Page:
If you have ever been in an accident or broken down on the side of the road, you have likely dealt with a tow truck before. When vehicles are immobile or severely damaged, they have to be towed away from the site and to a safe location.
The tow truck that is used to pick up wrecked or broken-down vehicles will depend on the vehicle or the nature of the accident. For example, if your vehicle remains on the road and can still be wheeled away, your towing company may use an integrated truck or a wheel-lift truck.
However, if your vehicle is trapped in a ditch, a boom truck may be necessary to lift it out. Flatbed tow trucks are also commonly used to tow away vehicles in both situations.
In most cases, the tow trucks take your vehicle to a repair shop, back to your home, or to a specified location. Many repair shops also offer towing services and roadside assistance for this reason.
3. Heavy-Duty Jobs
Some towing trucks are reserved for heavy-duty jobs, and all types of towing trucks have heavy-duty versions. A standard size, an integrated tow truck can handle parked cars and trucks, but sometimes semi-trucks and school buses need to be towed, which may require a special vehicle.
Businesses that possess a large fleet of vehicles, especially those with buses and other vehicles, may have tow trucks as a part of their fleet as well.
Some tow trucks are simply needed to transport a vehicle, machine, or piece of equipment from one place to another. The size of the tow trucks used for these jobs will depend on the type of vehicle. Tow trucks are used to transport large volumes of equipment and material to certain locations.
5. Industry-Specific Uses
Tow trucks are needed all over the place, and specific industries either use them frequently or always have them on hand. Tow trucks are common in all of the following areas.
- Private use: Most towing companies are private companies that you hire to recover after an accident, a breakdown, or something else.
- Local police: Some police departments own their own towing trucks, while others will contract jobs to private companies.
- Government departments: Other government departments have their own towing trucks. For example, fire departments, transportation authorities, and departments of public works may have their own vehicles for towing.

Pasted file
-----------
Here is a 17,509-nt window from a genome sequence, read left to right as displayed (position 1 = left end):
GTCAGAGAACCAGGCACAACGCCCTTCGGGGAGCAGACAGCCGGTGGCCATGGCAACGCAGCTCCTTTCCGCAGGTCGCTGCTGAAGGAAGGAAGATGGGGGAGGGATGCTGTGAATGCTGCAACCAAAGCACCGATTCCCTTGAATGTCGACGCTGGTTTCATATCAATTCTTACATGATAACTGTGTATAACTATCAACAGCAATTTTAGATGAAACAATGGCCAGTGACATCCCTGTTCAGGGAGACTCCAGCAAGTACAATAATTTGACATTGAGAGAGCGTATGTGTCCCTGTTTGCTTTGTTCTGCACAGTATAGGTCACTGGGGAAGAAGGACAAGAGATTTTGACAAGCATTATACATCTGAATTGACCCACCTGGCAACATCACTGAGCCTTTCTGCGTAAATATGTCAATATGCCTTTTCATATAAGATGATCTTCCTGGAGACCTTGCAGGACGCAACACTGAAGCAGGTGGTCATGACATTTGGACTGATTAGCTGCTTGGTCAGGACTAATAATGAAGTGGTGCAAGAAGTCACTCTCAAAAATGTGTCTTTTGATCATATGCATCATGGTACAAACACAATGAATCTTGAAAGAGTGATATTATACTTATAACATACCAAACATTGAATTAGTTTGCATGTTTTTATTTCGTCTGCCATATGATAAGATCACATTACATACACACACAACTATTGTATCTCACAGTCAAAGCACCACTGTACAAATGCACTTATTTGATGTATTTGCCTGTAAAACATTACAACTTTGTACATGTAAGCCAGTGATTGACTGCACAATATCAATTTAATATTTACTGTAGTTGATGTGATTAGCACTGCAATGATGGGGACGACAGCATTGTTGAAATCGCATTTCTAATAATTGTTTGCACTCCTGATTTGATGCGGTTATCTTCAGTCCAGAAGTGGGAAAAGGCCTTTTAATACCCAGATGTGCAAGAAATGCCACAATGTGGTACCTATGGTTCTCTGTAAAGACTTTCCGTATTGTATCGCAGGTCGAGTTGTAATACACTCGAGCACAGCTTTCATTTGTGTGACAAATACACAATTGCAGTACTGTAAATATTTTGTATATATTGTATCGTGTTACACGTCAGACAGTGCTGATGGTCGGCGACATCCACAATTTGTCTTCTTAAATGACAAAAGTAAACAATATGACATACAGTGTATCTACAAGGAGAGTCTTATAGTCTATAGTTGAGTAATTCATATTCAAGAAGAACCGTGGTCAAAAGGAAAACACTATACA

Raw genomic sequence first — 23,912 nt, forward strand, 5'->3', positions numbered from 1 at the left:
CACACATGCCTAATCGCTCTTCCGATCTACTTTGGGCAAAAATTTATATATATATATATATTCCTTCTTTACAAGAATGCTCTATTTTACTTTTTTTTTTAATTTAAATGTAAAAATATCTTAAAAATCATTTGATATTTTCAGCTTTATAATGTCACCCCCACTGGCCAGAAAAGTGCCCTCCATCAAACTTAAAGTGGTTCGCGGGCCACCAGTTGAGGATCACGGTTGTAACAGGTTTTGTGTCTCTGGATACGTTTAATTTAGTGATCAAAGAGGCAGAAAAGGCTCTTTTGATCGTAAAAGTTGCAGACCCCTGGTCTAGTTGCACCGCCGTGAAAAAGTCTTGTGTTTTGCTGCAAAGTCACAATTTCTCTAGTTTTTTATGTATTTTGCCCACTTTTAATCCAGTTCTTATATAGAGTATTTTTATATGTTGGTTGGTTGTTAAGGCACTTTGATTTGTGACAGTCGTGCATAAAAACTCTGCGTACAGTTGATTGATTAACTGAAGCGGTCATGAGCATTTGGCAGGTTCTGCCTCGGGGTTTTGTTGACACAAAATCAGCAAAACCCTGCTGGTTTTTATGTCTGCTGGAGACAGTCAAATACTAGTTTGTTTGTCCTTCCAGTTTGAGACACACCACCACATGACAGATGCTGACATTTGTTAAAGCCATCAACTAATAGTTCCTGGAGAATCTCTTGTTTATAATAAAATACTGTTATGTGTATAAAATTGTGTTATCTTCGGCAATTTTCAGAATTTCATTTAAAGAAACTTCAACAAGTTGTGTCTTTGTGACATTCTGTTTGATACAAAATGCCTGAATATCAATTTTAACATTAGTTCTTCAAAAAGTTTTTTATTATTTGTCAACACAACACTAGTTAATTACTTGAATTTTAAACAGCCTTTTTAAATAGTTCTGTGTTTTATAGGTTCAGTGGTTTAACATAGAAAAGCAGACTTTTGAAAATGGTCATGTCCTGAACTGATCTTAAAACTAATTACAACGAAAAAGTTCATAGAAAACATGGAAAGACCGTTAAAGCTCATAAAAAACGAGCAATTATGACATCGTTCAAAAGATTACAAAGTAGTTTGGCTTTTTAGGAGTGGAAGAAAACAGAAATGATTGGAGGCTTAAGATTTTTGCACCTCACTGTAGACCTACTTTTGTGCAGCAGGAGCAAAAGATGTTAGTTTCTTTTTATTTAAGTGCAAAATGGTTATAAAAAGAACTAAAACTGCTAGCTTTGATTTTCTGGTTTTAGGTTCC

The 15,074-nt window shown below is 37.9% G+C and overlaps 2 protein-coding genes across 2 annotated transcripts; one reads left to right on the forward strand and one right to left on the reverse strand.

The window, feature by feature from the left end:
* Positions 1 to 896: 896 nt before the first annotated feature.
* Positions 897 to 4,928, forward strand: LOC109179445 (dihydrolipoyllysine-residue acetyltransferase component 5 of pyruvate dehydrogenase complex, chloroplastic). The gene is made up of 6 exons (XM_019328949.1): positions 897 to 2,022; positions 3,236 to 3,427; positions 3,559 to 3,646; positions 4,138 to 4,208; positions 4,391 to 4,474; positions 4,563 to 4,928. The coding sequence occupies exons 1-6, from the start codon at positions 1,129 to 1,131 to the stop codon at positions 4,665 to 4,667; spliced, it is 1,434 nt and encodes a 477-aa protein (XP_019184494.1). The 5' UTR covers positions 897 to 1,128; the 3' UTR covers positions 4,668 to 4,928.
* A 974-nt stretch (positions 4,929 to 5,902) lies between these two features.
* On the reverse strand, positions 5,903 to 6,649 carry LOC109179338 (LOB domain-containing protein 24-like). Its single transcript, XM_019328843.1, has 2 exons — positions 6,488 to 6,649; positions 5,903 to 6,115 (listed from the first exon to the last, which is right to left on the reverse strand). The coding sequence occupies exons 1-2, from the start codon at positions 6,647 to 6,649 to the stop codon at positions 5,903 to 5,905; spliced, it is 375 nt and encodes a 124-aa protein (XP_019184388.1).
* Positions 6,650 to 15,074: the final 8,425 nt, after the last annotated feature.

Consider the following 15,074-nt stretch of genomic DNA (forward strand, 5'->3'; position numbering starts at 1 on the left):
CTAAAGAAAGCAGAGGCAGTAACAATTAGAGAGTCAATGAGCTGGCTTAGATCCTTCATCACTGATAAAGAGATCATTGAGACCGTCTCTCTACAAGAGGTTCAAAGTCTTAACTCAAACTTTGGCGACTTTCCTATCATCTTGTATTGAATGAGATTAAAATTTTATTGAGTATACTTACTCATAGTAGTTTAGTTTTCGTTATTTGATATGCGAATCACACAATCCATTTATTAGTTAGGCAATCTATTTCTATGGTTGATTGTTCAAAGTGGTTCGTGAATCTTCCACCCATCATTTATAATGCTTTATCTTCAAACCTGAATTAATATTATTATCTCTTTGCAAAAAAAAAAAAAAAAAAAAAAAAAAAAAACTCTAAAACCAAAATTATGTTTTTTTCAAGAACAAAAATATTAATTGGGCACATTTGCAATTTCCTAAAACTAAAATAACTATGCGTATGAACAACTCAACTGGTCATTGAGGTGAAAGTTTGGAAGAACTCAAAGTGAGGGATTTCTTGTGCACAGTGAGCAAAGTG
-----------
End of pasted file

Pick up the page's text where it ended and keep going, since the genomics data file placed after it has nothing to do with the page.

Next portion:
- Military use: The military may also have tow trucks of their own that help them recover stranded vehicles as quickly as possible.
- Packaging companies: Since packaging companies have fleets of vehicles, they may have their own towing trucks as well.
Which Tow Truck Do I Need?
Now that you have a better understanding of what the different tow truck types are, you have to decide which one you may need.
When you call the towing company, you should express to them any concerns you have. If you have a high-end vehicle and are worried about damage, you may want a flatbed truck where the car is well above the ground.
If you have an all-wheel-drive vehicle, make sure you communicate this when you call in to have your car towed. If your car is in terrible condition and it is not a simple breakdown, you may need something with a powerful winch to be able to pull the car down the road.
Lastly, if you are driving a large bus, truck, or motor home, make sure the towing company knows so they can send the proper equipment. You will very likely have to wait for your tow truck to arrive, so you may as well make sure they are sending the proper one.
It is not fun to continue to wait until the next one with the proper size and features comes along. Most towing companies are experts in getting cars out of difficult situations or dealing with cars that are not drivable. Chances are, whatever your situation is, they have probably seen it before.